It was on New Years’ Eve 2017 when my mother went into cardiac arrest. My plan was to go to a church service this year, but the later in the evening it got, the more I knew I wouldn’t make it.  I ended up sleeping through midnight, and woke up in time to call my Daddy to wish him a Happy New Year in the Central Time Zone.  New Years’ Day was quiet…I made some of the traditional food for the holiday (collard greens, black eyed peas) and reflected on what I was doing a year ago….trying to get home to be by my mother’s bedside.   I was back to work the next day, and my busy schedule resumed.  It helped to be busy when the anniversary of her passing came.

What did I learn in this process of surviving the holidays?

Don’t be afraid to share with people what you are about to face during the holidays

I’m not saying share with everyone, but only with those who understand what you are going through and who will show you compassion. They may or may not remember that you are facing the holidays without a loved one (and that’s ok…we shouldn’t expect people to remember every significant moment of our lives).  Those who really care about you will check on you, invite you to dinner, or do something to help you get through this period.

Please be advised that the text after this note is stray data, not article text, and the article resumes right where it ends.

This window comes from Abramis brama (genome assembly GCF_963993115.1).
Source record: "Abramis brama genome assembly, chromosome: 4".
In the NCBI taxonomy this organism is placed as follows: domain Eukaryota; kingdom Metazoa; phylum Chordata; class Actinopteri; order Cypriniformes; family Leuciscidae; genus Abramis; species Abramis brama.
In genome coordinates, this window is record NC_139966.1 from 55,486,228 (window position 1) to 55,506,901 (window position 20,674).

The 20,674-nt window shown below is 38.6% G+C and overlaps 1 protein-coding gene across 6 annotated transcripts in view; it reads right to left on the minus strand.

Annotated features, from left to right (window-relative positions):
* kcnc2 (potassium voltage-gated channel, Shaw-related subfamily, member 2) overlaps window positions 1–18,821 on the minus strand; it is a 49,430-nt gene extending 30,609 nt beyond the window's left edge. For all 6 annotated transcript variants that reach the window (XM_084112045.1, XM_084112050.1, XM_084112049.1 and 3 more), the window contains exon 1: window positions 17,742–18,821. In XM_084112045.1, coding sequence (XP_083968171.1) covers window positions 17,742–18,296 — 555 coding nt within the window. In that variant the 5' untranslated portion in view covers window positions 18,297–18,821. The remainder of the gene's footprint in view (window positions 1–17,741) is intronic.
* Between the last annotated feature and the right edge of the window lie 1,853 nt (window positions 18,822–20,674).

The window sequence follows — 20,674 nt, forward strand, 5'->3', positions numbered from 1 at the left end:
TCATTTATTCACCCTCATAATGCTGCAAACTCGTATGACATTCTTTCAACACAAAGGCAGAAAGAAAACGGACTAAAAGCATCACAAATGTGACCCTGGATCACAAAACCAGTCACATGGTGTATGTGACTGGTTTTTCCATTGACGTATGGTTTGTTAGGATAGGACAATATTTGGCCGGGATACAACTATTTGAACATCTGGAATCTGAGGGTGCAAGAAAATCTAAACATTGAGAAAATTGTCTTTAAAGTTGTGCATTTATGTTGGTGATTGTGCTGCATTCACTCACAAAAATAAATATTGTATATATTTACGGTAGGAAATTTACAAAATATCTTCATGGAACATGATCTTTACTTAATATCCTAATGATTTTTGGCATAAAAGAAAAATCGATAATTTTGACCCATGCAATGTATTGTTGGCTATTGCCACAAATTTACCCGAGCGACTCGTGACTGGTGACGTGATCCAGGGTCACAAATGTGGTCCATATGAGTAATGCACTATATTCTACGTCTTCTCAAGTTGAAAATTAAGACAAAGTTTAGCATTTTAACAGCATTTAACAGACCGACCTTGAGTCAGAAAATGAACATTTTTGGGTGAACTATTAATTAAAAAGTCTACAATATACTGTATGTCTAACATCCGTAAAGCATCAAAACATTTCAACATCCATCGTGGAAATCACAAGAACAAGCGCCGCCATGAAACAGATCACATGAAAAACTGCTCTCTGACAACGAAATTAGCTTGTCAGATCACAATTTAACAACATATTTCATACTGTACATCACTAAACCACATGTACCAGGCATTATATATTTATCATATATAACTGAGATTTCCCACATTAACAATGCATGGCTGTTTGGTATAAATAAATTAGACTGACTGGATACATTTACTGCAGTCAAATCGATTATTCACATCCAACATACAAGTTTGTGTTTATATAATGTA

Some people choose to share these milestones on social media.  I chose not to, because I didn’t think I would be up to responding to hundreds of responses about my loss.

Go with the flow

For Christmas, while my Daddy and I had made plans, we also let the day unfold as it would.  It was great spending time with loving friends, and we also knew when it was time to call it an evening (even though we didn’t make it to every house we thought we would).  We didn’t put pressure on ourselves to do it all…and it was ok.

Thank God for the grace He extends

Through the entire holiday period (from Thanksgiving to New Years’), God showed Himself gracious to me!  Yes, there were some sad moments.   Yes, I shed some tears.  Yes, I wished things could be different.  But God showed His love and concern by giving me the strength to face this season, knowing that He would never leave me nor forsake me.    I’m grateful to God for placing people in my life who would remember and acknowledge my loss…just the acknowledgement alone, and the fact that I was thought of, was a comfort.

 

Yes, I still grieve, but I am grateful.  And…I’m looking forward to a new year with new possibilities.

Responding to Trials